(NEW YORK) -- A political newcomer who beat New Jersey's veteran state senate president in a surprise election upset met with a local Islamic group Wednesday after apologizing for a previous anti-Muslim tweet.
Edward Durr, a commercial truck driver, beat Stephen Sweeney in the state senate race for New Jersey's 3rd Legislative District.
Soon after his victory, Durr came under fire for past social media posts, including a 2019 tweet where he called the prophet Mohammed a "pedophile" and Islam a "cult of hate."
ABC News station WPVI-TV also uncovered statements from Durr comparing vaccine mandates to the Holocaust. Durr has since deleted some of his social media pages.
"I'm a passionate guy and I sometimes say things in the heat of the moment. If I said things in the past that hurt anybody's feelings, I sincerely apologize," Durr said last Friday, according to WPVI. "I support everybody's right to worship in any manner they choose and to worship the God of their choice. I support all people and I support everybody's rights."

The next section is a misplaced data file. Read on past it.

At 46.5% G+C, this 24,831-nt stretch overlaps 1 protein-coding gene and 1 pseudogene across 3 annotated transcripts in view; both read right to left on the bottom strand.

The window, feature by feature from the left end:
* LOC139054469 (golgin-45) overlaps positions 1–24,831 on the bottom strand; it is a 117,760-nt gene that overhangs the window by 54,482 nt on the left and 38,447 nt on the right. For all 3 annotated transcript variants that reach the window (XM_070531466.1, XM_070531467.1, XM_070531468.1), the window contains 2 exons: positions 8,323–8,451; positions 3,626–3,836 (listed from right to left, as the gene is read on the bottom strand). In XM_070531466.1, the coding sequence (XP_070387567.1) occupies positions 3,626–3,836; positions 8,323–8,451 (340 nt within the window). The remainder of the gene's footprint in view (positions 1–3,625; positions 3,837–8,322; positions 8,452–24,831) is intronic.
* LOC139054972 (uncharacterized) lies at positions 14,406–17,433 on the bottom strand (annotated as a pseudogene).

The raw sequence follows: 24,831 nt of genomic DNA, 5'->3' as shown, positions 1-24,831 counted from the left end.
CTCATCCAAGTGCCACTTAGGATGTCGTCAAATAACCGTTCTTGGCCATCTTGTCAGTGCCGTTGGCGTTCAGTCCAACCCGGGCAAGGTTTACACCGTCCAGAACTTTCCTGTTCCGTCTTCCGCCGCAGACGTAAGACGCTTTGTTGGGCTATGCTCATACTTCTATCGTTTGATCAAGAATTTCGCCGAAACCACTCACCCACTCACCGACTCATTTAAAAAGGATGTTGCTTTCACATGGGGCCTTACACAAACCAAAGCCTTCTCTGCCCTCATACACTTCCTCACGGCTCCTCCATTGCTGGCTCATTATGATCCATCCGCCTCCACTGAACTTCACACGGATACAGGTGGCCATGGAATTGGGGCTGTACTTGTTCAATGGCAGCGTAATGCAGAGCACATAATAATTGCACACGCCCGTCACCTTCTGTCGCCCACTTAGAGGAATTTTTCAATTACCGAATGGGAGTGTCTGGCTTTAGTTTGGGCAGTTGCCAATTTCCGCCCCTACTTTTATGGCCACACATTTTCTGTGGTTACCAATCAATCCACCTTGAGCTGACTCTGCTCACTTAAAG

After his election victory, the New Jersey chapter of the Council on American–Islamic Relations (CAIR), a Muslim advocacy and civil rights organization, condemned his tweet but invited Durr to meet with the organization’s local chapter.
Durr accepted the group’s offer and met with CAIR-NJ members. WPVI-TV reported that Durr’s meeting with local Islamic leaders at Al-Minhaal Academy in Sewell lasted nearly two hours.
“I think we had a very productive conversation and I think it's going to be one of hopefully many," CAIR-NJ Executive Director Selaedin Maksut said in a joint appearance with Durr on Wednesday.
"I stand against Islamophobia and all forms of hate and I do commit to that," Durr said at the media appearance.
“Our New Jersey chapter had a productive meeting with State Senator #EdDurr. He expressed commitment to opposing #Islamophobia. We welcome this outcome and hope to have more productive dialogues in the future,” the national CAIR tweeted later.
Jacci Vigilante, Gloucester County GOP chair, defended Durr last Friday, saying, "Ed is a passionate guy. He was a little bit of a keyboard warrior at the time. Certainly he's made an apology. He didn't intend to offend anyone's religion and certainly believes that everyone has the right to practice their religion of their choice."
Sweeney, Durr's opponent, was the longest-serving state senate president in New Jersey history. He did not concede the race until Wednesday.
"I of course accept the results. I want to congratulate Mr. Durr and wish him the best of luck,” Sweeney said during a speech at the statehouse complex, according to local news reports. "It was a red wave," he added.
ABC News’ Rick Klein contributed to this report.
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